The Tripler Army Medical Center in Honolulu has had complaints about inadequate parking availability for years, according to the Honolulu Civil Beat. The lack of parking spaces has forced patients to park in far away places that are sometimes not even on the health center’s property. Some patients are disabled veterans.
Rep. Ed Case is bringing up the issue again as he renews calls for the Army to fix the issue. The Army has said it will address the issue in its military construction and veterans affairs funding bill.
In the past, Case’s office has noted that about 450,000 beneficiaries are eligible to receive care at the facility, which has a work force of about 4,000 troops and civilians. This means that it should have around 6,000 parking spaces but has only just over 3,700.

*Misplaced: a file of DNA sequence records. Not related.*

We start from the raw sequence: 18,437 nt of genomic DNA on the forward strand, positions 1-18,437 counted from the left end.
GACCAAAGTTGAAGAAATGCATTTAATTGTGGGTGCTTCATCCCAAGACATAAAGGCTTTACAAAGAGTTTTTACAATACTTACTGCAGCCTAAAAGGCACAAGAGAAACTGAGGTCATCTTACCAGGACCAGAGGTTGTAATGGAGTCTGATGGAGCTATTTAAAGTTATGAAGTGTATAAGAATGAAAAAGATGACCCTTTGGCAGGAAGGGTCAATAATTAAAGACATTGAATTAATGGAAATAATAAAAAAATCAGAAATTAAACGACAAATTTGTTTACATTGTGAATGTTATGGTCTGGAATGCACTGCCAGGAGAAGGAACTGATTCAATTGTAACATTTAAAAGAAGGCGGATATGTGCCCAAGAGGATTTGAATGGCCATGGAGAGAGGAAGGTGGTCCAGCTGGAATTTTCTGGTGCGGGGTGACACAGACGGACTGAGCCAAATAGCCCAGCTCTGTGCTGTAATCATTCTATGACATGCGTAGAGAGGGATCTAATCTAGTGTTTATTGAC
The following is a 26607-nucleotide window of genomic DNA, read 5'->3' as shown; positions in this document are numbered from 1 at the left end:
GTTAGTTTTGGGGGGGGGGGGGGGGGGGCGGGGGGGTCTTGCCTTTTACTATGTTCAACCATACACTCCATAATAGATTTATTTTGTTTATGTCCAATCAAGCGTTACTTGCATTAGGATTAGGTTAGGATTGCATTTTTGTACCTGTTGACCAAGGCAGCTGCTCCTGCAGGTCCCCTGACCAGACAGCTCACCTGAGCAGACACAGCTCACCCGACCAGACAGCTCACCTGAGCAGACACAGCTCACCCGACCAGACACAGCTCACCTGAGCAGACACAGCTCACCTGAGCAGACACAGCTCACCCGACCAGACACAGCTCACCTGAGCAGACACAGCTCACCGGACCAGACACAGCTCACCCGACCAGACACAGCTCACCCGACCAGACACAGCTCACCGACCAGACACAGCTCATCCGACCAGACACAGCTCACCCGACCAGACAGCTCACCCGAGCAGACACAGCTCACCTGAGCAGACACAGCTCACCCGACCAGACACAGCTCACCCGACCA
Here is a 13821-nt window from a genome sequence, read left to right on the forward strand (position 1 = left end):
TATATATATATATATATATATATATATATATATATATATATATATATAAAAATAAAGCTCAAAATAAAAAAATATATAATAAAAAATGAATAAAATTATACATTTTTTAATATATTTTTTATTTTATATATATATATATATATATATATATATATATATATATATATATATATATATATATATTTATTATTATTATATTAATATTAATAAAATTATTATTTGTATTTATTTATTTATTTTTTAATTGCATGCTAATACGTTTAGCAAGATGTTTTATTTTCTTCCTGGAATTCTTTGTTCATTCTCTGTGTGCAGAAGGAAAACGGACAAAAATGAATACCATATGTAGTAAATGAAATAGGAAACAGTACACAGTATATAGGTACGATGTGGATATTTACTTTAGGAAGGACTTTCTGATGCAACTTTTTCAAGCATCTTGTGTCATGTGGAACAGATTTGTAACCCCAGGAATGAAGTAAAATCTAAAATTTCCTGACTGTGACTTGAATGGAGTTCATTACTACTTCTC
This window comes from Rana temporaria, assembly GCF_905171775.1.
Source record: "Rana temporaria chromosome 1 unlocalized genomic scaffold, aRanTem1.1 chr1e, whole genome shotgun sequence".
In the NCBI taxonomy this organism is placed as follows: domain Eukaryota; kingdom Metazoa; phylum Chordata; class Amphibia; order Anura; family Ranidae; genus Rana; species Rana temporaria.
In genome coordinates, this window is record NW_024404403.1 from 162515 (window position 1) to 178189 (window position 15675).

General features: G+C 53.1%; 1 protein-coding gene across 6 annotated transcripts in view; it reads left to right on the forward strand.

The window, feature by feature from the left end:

Military authorities have pointed to an overall lack of congressional funding, possible environmental issues and legal limitations for the lack of progress with the parking problem. A draft of the 2022 fiscal spending plan for military construction and veterans affairs included a $1.6 billion provision for improving any of the facilities including parking projects, but it was not stated whether the Tripler Army Medical Center would receive any of the financial support mentioned.
Thousands of patients and their visitors come to Tripler weekly, and it is ordinary to see people park on the grass or outside the gates. This lack of parking is especially tough for elderly veterans, wounded soldiers and those who have trouble walking without a helper or uphill.
Tripler is overseen by the Army but also has offices from other agencies, such as the U.S. Department of Veterans Affairs (VA) regional office. It also includes the Spark M. Matsunaga VA Medical center and the Hawaii State Office of Veterans Services. The VA recently said that it would start taking in patients at its new Windward VA Community Based Outpatient Clinic, which would help reduce visits to Tripler.